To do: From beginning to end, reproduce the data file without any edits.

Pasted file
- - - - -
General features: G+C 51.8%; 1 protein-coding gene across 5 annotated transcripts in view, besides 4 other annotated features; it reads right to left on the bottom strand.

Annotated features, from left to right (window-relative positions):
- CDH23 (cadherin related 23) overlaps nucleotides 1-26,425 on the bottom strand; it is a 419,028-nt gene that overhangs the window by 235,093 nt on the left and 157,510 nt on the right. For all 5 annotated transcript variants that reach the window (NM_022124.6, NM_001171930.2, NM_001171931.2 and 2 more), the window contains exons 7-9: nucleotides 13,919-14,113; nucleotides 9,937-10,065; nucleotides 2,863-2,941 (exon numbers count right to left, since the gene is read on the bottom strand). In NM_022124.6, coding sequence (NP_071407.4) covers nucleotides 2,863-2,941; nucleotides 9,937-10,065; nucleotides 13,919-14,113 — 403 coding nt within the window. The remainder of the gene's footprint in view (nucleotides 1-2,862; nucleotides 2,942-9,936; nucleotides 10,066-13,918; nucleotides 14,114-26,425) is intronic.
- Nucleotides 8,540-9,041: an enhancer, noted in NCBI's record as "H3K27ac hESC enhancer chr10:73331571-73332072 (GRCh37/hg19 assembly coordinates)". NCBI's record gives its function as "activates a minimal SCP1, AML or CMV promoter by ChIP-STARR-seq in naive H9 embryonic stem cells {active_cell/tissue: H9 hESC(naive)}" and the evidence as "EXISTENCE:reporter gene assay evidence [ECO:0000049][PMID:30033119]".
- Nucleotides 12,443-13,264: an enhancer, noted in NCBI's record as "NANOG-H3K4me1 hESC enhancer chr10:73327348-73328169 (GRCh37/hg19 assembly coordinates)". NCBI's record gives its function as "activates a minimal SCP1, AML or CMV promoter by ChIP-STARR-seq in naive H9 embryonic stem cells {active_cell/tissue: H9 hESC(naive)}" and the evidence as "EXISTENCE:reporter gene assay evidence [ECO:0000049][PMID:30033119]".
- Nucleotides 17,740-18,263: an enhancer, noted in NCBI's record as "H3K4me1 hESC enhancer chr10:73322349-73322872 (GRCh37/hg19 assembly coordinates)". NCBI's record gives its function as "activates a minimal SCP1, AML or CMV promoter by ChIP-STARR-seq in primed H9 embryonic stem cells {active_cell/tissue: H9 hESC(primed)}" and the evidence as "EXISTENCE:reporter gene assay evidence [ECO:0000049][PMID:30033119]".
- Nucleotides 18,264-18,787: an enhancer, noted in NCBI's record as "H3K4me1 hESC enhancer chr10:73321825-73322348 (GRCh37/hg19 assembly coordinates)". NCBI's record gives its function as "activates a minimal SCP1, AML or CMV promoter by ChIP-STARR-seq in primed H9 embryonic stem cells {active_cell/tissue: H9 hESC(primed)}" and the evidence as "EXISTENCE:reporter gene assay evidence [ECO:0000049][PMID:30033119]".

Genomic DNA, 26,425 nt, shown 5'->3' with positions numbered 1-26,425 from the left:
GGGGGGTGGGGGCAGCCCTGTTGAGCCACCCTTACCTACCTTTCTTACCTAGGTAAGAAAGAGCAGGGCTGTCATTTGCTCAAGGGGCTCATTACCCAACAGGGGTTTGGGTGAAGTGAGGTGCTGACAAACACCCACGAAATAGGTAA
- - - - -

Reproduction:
General features: G+C 51.8%; 1 protein-coding gene across 5 annotated transcripts in view, besides 4 other annotated features; it reads right to left on the bottom strand.

Annotated features, from left to right (window-relative positions):
- CDH23 (cadherin related 23) overlaps nucleotides 1-26,425 on the bottom strand; it is a 419,028-nt gene that overhangs the window by 235,093 nt on the left and 157,510 nt on the right. For all 5 annotated transcript variants that reach the window (NM_022124.6, NM_001171930.2, NM_001171931.2 and 2 more), the window contains exons 7-9: nucleotides 13,919-14,113; nucleotides 9,937-10,065; nucleotides 2,863-2,941 (exon numbers count right to left, since the gene is read on the bottom strand). In NM_022124.6, coding sequence (NP_071407.4) covers nucleotides 2,863-2,941; nucleotides 9,937-10,065; nucleotides 13,919-14,113 — 403 coding nt within the window. The remainder of the gene's footprint in view (nucleotides 1-2,862; nucleotides 2,942-9,936; nucleotides 10,066-13,918; nucleotides 14,114-26,425) is intronic.
- Nucleotides 8,540-9,041: an enhancer, noted in NCBI's record as "H3K27ac hESC enhancer chr10:73331571-73332072 (GRCh37/hg19 assembly coordinates)". NCBI's record gives its function as "activates a minimal SCP1, AML or CMV promoter by ChIP-STARR-seq in naive H9 embryonic stem cells {active_cell/tissue: H9 hESC(naive)}" and the evidence as "EXISTENCE:reporter gene assay evidence [ECO:0000049][PMID:30033119]".
- Nucleotides 12,443-13,264: an enhancer, noted in NCBI's record as "NANOG-H3K4me1 hESC enhancer chr10:73327348-73328169 (GRCh37/hg19 assembly coordinates)". NCBI's record gives its function as "activates a minimal SCP1, AML or CMV promoter by ChIP-STARR-seq in naive H9 embryonic stem cells {active_cell/tissue: H9 hESC(naive)}" and the evidence as "EXISTENCE:reporter gene assay evidence [ECO:0000049][PMID:30033119]".
- Nucleotides 17,740-18,263: an enhancer, noted in NCBI's record as "H3K4me1 hESC enhancer chr10:73322349-73322872 (GRCh37/hg19 assembly coordinates)". NCBI's record gives its function as "activates a minimal SCP1, AML or CMV promoter by ChIP-STARR-seq in primed H9 embryonic stem cells {active_cell/tissue: H9 hESC(primed)}" and the evidence as "EXISTENCE:reporter gene assay evidence [ECO:0000049][PMID:30033119]".
- Nucleotides 18,264-18,787: an enhancer, noted in NCBI's record as "H3K4me1 hESC enhancer chr10:73321825-73322348 (GRCh37/hg19 assembly coordinates)". NCBI's record gives its function as "activates a minimal SCP1, AML or CMV promoter by ChIP-STARR-seq in primed H9 embryonic stem cells {active_cell/tissue: H9 hESC(primed)}" and the evidence as "EXISTENCE:reporter gene assay evidence [ECO:0000049][PMID:30033119]".

Genomic DNA, 26,425 nt, shown 5'->3' with positions numbered 1-26,425 from the left:
GGGGGGTGGGGGCAGCCCTGTTGAGCCACCCTTACCTACCTTTCTTACCTAGGTAAGAAAGAGCAGGGCTGTCATTTGCTCAAGGGGCTCATTACCCAACAGGGGTTTGGGTGAAGTGAGGTGCTGACAAACACCCACGAAATAGGTAA